What happened

Shares of Ford Motor Company (NYSE:F) were trading sharply lower on Thursday morning, after the company cut its guidance for 2021 and said that an ongoing shortage of semiconductors could force it to cancel half of its planned second-quarter production.

As of 10 a.m. EDT, Ford's shares were down about 9.1% from Wednesday's closing price.

So what

Ford's first-quarter earnings were actually quite good. The Blue Oval trounced Wall Street's estimates with $3.3 billion in net income and an adjusted operating margin of 13.3%. For a mature automaker, those are very strong results, especially in light of the ongoing chip shortage.

A red Ford Mustang Mach-E, a sporty electric crossover SUV, on a city highway

Ford's newest products, including the overhauled F-150, the Bronco Sport, and the electric Mustang Mach-E (pictured), are all selling really well. The question is whether Ford will be able to meet demand in the near term in light of the chip shortage. Image source: Ford Motor Company.

But it's that chip shortage -- or specifically, Ford's cautious guidance around it -- that was putting pressure on Ford's shares on Thursday morning. Chief Financial Officer John Lawler said that Ford currently expects to lose about half of its planned second-quarter production, and about 10% of its planned production in the second half of 2021. 

Put another way, Ford expects to fall about 1.1 million vehicles, or somewhere in the neighborhood of 20%, short of its full-year production plans because of the chip shortage. As a result, the company cut its full-year adjusted operating profit forecast to between $5.5 billion and $6.5 billion, down from the $8 billion to $9 billion it expected at the beginning of the year. That's why the stock is down today.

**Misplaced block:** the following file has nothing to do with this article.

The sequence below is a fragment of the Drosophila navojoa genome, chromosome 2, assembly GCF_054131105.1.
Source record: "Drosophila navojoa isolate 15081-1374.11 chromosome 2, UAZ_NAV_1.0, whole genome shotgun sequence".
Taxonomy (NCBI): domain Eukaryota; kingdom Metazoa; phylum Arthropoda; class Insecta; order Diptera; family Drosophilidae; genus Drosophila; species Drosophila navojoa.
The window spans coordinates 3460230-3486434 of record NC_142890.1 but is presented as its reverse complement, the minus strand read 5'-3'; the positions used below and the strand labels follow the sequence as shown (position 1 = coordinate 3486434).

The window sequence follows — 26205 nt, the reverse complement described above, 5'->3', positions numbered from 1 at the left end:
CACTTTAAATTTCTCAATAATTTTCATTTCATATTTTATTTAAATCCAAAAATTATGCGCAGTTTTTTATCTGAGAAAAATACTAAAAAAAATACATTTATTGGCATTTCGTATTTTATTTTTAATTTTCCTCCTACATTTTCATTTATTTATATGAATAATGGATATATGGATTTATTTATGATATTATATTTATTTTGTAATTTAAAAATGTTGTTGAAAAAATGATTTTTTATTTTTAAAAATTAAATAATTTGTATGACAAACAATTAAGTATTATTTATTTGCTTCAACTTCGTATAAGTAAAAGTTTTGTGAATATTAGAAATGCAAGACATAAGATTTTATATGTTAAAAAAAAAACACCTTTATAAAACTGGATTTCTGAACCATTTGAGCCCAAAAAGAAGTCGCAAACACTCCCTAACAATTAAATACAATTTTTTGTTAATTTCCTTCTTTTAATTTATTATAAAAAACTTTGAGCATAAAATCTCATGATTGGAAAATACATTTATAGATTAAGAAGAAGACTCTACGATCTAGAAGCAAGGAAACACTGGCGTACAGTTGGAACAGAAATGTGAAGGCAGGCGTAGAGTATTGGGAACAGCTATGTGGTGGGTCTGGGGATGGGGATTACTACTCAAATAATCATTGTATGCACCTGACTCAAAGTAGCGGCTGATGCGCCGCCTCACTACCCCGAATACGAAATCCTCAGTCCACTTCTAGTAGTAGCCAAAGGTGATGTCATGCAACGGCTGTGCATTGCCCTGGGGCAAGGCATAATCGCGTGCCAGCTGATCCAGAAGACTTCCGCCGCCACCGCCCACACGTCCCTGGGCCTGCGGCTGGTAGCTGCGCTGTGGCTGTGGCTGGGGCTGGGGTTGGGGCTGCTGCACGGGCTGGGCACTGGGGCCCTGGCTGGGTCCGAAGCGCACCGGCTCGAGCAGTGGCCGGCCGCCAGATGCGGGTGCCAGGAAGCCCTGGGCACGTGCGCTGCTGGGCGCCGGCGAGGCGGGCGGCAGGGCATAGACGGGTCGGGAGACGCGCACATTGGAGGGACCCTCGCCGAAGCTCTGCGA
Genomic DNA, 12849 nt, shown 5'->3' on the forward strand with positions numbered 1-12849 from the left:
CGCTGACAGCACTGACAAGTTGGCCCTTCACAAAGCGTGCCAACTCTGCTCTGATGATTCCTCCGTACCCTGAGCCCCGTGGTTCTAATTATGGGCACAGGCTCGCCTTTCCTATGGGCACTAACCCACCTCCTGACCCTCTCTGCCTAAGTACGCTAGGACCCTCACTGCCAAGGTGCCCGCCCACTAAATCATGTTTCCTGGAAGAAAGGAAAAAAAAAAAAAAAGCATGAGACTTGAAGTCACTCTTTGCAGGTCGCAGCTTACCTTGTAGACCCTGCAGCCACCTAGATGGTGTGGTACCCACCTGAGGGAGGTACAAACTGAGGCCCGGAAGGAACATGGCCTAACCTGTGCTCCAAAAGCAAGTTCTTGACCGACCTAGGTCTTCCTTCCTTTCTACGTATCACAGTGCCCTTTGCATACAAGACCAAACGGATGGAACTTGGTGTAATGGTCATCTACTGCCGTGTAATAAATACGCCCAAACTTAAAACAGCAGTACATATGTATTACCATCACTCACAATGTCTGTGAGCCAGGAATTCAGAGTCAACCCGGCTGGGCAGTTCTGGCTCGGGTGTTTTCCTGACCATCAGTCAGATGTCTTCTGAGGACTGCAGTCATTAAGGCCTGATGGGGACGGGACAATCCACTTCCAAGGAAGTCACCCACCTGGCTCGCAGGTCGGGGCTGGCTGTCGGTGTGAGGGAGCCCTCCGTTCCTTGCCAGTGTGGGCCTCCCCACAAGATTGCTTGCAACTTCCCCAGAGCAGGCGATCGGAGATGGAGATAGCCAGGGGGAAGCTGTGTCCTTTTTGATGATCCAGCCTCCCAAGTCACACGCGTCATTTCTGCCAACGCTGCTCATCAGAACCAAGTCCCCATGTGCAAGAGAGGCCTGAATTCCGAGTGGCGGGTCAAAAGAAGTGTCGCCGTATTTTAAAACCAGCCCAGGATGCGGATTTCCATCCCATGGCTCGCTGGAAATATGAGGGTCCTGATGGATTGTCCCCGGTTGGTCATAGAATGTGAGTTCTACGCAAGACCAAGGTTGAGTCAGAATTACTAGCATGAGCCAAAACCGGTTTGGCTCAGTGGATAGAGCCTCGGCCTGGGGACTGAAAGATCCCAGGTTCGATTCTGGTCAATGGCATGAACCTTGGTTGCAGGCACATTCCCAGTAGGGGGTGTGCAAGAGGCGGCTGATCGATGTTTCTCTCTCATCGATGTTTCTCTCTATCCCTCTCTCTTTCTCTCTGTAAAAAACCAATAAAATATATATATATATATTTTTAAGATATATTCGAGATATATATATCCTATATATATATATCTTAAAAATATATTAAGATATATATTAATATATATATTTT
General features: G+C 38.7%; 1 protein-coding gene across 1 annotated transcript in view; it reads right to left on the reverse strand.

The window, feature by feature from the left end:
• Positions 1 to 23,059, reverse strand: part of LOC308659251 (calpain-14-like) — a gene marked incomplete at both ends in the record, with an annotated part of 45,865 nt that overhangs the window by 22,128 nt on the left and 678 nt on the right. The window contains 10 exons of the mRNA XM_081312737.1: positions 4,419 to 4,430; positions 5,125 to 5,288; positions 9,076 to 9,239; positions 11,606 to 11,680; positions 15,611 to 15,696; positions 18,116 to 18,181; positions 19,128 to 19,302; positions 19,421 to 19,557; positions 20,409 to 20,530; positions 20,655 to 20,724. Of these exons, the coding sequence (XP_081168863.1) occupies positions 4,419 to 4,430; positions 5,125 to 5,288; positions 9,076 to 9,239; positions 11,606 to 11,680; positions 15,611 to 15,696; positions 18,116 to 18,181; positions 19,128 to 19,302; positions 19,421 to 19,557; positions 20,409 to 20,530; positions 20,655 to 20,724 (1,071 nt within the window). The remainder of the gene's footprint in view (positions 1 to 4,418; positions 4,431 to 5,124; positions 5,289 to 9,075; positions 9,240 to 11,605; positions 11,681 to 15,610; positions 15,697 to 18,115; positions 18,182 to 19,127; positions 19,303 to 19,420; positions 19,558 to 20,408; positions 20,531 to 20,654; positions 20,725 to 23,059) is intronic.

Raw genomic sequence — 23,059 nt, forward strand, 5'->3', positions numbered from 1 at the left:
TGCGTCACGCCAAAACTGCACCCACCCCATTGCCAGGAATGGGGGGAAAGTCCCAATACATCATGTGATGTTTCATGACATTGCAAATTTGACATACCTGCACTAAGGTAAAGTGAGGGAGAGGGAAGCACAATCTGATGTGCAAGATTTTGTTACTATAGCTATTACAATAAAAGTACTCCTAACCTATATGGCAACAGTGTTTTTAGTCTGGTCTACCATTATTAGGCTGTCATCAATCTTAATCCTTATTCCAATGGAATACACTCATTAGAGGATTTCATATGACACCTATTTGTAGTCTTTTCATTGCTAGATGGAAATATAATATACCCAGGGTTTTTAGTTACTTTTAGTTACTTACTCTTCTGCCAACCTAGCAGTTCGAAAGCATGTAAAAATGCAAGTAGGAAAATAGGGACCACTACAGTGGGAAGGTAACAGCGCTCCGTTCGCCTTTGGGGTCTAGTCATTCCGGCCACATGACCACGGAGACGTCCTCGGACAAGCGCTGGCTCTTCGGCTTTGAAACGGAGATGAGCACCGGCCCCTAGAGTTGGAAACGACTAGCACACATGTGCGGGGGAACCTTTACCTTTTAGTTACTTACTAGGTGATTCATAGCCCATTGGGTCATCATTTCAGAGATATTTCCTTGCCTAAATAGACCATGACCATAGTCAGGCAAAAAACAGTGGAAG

Now what

It's important to remember that there was also some very good news in Ford's earnings report. The company generated excellent margins in the first quarter on strong sales of trucks, SUVs, and commercial vehicles -- and it posted big improvements in Europe and China, two regions that have been undergoing restructuring. 

I think the takeaway is that once we get past this global chip shortage, Ford's bottom line should be looking quite good. For auto investors willing to wade in with a longer-term mindset, there could be a nice opportunity here. 

This article represents the opinion of the writer, who may disagree with the “official” recommendation position of a Motley Fool premium advisory service. We’re motley! Questioning an investing thesis -- even one of our own -- helps us all think critically about investing and make decisions that help us become smarter, happier, and richer.